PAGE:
I’ll admit it, I am an unabashed fan of the Sponge. In this day of cookie cutter anime and ugly computer generated graphics, this hand dawn cartoon is a very welcome change for the better. Having been raised on the classic Warner Bros. cartoons and esoteric underground comics by the likes of R. Crumb and S. Clay Wilson I am highly prejudiced when it comes to animation.
I was prepared not to like this cartoon for various reasons: 1) It’s on Nickelodeon 2) It’s on Nickelodeon and 3) It’s on Nickelodeon.
Then I sat down one morning with my 6 and 8 year old nephews and actually watched it. I almost laughed my sack off. The jokes are definitely above a grade school kids head very often but the sight gags and slapstick pull them in. Much like the universal appeal to kids of all ages in the Warner cartoons. While not every episode is great, the majority of the time it’s very funny.
In as far as the characters go, it should be quite obvious to any neophyte fan of cartoons where the inspiration for many of them came from. Before we go into that though, let me break down the main premise of the show for you. Basically, this is it in a clamshell: What we have here is a talking sponge named Bob who lives in a pineapple in a tropical lagoon in the town of “Bikini Bottom.” In between working his job as a fry cook at a burger joint called “The Krusty Krab,” Sponge gets into zany (are there any other kind ?) misadventures with his friend Patrick, a none too bright starfish, his grouchy neighbor/co-employee, a squid by the name of Squidward, and his gal pal Sandy, a land squirrel from Texas who lives in a biospheric dome (everybody knows that a squirrel cannot live underwater without one) and his boss, the money grubbing Mr. Krabs. We still on the same page here my little chumlies??? Well good, then let’s keep going.
Sponge Bob is R. Crumb inspired. If you are familiar with Crumbs work then you will recognize Bob as similar to how Crumb animates objects such as toasters and the like. Bob’s pal Squidward is pure vintage Don Martin of “Mad” magazine infamy. One look and that is obvious. Sandy looks kinda like one of the Go-Go Gophers. Mr. Krabs origin is a bit murkier but his laugh is pure Popeye, while his personality is like a cross between Capt. Bligh and Mr. Drysdale on The Beverly Hillbillies. The French accented narrator brings to mind those Walt Disney nature films, the kind they used to show you in elementary school when it was raining and you couldn’t go out to the playground.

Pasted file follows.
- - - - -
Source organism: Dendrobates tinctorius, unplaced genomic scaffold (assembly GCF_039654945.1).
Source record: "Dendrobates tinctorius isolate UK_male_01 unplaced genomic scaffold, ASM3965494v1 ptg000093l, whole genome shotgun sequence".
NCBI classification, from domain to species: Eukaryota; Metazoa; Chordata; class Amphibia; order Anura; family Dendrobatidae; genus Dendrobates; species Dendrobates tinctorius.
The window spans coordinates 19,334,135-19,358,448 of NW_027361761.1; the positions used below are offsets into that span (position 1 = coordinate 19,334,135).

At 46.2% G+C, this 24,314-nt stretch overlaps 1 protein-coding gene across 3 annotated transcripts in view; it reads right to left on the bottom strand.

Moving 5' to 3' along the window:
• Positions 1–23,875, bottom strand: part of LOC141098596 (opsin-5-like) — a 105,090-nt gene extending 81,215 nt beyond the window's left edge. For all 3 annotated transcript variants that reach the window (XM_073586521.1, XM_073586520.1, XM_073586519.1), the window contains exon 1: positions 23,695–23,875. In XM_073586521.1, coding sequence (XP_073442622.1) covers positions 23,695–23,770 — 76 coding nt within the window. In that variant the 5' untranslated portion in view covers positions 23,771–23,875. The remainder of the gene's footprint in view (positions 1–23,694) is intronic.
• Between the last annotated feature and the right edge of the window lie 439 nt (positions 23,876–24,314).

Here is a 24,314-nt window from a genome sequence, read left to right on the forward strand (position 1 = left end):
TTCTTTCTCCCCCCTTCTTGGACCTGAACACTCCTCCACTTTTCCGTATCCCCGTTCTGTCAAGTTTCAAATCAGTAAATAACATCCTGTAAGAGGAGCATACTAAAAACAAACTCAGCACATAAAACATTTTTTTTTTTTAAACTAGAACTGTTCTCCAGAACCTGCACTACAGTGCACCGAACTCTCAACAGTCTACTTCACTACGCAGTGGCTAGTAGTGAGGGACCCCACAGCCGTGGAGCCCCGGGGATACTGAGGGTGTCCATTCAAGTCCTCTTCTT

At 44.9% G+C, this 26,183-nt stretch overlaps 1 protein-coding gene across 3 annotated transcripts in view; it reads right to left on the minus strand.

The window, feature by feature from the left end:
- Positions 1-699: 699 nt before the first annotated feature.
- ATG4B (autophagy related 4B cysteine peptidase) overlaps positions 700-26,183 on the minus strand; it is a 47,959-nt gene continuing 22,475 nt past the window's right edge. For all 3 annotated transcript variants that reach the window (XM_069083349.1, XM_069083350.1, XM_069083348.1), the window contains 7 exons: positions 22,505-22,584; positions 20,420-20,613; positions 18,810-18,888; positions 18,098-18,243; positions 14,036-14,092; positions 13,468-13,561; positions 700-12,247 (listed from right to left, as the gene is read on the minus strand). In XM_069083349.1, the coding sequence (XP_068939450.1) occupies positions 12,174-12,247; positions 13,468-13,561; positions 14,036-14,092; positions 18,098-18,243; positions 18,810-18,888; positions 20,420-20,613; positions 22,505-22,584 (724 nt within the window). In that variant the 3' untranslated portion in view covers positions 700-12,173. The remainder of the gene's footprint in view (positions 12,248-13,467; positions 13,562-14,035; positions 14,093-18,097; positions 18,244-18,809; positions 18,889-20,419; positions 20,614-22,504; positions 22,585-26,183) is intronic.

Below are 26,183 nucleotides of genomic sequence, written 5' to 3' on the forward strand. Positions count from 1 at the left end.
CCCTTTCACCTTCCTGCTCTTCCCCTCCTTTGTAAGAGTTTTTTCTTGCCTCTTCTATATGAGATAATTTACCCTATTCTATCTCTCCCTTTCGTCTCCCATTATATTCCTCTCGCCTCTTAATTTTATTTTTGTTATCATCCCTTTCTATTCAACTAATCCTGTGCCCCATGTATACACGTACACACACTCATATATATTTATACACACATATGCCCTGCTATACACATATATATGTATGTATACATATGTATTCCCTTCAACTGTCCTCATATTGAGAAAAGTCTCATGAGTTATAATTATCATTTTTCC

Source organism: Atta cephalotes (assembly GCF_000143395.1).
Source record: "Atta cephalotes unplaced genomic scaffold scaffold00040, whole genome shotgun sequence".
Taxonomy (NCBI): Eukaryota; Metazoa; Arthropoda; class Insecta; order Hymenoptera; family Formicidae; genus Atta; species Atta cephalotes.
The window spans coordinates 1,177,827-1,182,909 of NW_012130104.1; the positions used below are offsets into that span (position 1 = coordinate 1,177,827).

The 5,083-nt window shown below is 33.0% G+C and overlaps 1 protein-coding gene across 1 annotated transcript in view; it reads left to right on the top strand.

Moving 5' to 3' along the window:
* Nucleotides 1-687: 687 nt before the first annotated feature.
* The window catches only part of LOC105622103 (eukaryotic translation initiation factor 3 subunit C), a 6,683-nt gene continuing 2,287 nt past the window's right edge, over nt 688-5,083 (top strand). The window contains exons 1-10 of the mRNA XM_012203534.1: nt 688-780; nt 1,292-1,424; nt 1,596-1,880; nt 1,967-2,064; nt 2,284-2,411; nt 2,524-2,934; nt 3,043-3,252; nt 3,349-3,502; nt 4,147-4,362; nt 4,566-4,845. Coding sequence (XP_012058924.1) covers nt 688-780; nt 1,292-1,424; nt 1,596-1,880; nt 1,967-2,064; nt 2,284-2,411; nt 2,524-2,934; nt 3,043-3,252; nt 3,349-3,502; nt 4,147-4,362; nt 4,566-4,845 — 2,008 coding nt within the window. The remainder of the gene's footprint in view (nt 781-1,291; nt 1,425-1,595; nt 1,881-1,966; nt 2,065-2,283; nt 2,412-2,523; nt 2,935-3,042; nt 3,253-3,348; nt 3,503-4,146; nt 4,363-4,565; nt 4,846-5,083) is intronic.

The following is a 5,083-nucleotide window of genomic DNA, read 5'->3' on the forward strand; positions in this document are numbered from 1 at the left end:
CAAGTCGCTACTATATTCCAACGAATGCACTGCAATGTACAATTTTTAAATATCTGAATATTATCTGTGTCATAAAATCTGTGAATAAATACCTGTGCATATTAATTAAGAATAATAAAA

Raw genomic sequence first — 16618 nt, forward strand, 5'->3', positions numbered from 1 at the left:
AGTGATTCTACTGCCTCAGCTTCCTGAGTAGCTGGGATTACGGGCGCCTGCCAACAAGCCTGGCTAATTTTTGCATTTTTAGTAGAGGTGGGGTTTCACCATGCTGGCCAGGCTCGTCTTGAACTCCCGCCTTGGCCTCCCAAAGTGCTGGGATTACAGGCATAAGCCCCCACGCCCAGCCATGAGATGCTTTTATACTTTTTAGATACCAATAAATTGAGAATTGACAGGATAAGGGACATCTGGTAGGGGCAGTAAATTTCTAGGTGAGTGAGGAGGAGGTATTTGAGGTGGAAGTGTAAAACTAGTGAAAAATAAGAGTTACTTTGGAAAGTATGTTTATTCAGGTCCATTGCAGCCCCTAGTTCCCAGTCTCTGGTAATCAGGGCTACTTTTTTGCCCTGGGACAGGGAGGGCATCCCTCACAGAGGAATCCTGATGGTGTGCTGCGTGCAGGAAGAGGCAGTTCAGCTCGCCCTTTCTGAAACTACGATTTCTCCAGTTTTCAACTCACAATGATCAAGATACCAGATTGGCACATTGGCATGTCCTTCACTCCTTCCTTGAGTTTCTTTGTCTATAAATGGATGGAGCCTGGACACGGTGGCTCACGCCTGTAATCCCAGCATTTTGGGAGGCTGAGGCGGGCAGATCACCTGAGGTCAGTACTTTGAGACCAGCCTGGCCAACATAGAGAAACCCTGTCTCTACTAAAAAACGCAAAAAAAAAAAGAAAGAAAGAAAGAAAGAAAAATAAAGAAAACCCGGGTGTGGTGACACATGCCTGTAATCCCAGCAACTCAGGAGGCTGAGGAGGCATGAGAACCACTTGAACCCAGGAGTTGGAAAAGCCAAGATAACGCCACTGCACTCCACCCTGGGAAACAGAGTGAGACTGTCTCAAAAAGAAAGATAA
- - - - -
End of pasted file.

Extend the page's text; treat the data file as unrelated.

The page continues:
The background music is supplied by the pseudo-Lounge/Surf band the Blue Hawaiians. In keeping with the tropical locale, it relies largely on the traditional sounding Slack Key Hawaiian music but delves into Surf, Rock ‘N’ Roll, Western Swing, Spy movie soundtracks and Martin Denny-esque exotica. Not surprisingly, the B.H.’s meld these influences and others into a VERY Raymond Scott-inspired soundtrack at times. Many artists & bands have contributed music as well. Ween, Sepultra, Junior Brown and L.A. surf ghouls the Ghastly Ones among others.
By this point in space and time I’ve either pulled you in or scared you off. So to the subject at hand. This November, SpongeBob and his pals are making their debut on the silver screen. Not to give away too much of the plot, it is something like this: King Neptune (voiced by Jeffrey Tambor) has had his golden crown stolen and the greedy Mr. Krabs is the suspect. If the crown isn’t found then Krabs is going to be history. Sponge Bob, loyal employee that he is, sets out with Patrick to find the crown and clear Mr. Krabs name. Compounding problems is the evil Plankton, who is after the top secret recipe for “Krabby Patties.” I don’t want to be spoiling this for anyone interested, so that’s all I can offer right now.
Celebrity voices for the movie include Alec Baldwin, the previously mentioned Jeffrey Tambor (Hank Kingsley of the “Gary Shandling Show”) and the lovely Ms. Scarlett Johannsen. Look for this in theatres near you around Thanksgiving 2004.
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